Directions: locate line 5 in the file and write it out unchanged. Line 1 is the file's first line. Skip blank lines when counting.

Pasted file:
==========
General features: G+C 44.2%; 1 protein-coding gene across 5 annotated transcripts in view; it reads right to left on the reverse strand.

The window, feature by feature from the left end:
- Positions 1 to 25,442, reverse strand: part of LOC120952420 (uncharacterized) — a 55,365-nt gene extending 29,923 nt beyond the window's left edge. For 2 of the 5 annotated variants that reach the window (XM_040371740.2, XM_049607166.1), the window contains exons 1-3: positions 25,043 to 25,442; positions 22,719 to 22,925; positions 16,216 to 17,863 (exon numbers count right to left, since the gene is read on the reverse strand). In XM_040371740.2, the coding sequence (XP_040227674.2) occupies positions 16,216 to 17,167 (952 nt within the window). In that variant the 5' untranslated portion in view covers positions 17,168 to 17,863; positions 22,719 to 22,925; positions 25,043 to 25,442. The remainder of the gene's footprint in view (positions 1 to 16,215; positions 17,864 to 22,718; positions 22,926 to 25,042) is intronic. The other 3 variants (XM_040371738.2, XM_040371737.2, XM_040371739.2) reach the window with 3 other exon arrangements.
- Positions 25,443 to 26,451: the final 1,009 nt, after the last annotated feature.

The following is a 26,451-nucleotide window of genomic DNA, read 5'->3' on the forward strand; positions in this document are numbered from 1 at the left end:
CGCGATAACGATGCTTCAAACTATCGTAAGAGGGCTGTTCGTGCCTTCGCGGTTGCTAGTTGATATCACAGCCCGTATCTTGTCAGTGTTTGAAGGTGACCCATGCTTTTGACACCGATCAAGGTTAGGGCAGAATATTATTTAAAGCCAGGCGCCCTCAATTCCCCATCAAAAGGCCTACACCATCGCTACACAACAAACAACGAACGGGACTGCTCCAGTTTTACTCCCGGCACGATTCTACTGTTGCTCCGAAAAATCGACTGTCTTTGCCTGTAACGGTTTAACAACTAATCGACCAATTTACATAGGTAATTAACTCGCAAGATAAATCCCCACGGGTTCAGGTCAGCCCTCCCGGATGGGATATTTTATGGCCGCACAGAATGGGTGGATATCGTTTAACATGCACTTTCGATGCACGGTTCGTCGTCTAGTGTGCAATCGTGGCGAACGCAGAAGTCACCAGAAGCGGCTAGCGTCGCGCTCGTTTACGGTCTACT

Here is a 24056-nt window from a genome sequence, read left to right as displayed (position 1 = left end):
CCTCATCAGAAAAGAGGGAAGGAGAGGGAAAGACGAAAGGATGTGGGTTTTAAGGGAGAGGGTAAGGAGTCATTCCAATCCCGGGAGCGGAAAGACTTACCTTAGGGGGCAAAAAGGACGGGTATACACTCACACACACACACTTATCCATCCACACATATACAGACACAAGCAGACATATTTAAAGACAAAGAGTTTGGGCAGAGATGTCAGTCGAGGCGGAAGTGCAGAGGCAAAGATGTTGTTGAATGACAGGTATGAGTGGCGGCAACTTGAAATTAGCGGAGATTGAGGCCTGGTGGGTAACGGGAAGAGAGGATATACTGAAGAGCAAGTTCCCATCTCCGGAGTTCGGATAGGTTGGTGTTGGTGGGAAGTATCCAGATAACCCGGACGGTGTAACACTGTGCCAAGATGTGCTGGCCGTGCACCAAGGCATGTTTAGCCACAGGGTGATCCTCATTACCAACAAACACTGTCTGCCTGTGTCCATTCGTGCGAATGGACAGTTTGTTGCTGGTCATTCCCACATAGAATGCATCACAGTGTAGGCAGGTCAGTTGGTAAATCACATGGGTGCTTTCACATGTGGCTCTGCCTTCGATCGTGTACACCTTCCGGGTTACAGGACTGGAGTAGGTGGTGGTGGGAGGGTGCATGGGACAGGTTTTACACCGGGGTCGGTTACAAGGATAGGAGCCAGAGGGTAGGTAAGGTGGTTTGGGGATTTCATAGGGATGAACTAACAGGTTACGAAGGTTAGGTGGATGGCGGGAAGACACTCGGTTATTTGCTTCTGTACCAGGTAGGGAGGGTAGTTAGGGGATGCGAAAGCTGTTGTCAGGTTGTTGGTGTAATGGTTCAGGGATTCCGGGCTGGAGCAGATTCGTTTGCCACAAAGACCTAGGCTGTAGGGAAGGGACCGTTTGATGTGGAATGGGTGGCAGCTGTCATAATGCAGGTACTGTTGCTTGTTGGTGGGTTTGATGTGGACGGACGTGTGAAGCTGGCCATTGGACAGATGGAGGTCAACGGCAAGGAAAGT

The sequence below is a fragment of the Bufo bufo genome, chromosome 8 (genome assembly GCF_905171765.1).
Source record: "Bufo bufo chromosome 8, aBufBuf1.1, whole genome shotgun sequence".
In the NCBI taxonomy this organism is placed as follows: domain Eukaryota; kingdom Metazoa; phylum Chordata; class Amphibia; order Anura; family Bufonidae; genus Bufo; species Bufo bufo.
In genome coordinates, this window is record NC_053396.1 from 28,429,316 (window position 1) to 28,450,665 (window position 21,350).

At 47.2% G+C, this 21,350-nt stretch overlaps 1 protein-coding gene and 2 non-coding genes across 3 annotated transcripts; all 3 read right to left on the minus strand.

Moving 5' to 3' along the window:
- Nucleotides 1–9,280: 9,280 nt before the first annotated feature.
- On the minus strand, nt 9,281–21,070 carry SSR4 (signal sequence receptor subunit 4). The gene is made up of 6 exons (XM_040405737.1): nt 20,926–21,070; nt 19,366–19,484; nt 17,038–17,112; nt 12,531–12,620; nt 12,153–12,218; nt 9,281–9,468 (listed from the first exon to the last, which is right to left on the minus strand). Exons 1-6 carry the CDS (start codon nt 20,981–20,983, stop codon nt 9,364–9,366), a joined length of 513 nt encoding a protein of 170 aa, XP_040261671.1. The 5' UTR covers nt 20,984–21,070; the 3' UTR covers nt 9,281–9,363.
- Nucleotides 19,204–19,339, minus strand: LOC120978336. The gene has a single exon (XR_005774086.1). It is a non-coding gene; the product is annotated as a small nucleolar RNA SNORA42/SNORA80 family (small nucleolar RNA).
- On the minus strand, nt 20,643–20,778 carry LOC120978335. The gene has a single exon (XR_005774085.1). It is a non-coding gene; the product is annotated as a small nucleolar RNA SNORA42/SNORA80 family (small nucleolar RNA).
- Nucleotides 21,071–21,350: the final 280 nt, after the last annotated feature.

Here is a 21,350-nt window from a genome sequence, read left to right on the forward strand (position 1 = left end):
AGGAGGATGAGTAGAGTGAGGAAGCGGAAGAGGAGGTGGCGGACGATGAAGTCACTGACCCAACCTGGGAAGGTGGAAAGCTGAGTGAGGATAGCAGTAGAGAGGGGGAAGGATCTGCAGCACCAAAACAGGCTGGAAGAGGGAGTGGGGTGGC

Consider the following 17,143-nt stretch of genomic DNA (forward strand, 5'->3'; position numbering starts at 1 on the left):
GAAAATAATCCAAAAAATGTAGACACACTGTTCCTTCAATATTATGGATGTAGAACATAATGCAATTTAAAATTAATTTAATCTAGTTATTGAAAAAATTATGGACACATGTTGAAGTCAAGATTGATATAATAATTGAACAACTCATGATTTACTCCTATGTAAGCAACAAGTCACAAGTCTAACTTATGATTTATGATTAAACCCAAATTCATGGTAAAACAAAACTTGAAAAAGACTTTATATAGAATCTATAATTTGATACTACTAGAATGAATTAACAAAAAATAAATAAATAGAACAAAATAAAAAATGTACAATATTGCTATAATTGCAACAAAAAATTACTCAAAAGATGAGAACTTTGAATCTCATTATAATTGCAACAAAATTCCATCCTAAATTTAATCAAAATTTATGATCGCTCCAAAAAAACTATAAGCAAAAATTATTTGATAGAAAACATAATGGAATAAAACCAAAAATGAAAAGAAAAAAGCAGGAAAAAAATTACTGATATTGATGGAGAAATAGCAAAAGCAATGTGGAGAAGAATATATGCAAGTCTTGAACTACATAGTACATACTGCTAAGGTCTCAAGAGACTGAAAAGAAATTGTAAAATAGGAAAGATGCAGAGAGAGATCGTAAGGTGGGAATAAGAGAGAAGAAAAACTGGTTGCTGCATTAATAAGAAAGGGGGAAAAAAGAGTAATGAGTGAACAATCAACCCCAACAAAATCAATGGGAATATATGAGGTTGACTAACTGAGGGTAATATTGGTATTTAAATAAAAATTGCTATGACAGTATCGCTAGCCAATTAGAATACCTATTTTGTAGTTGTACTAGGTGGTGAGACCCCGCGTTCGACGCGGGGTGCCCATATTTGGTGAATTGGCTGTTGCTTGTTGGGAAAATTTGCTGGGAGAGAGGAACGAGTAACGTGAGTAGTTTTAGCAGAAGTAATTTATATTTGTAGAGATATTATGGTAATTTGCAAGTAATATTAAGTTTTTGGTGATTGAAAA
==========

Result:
The following is a 26,451-nucleotide window of genomic DNA, read 5'->3' on the forward strand; positions in this document are numbered from 1 at the left end: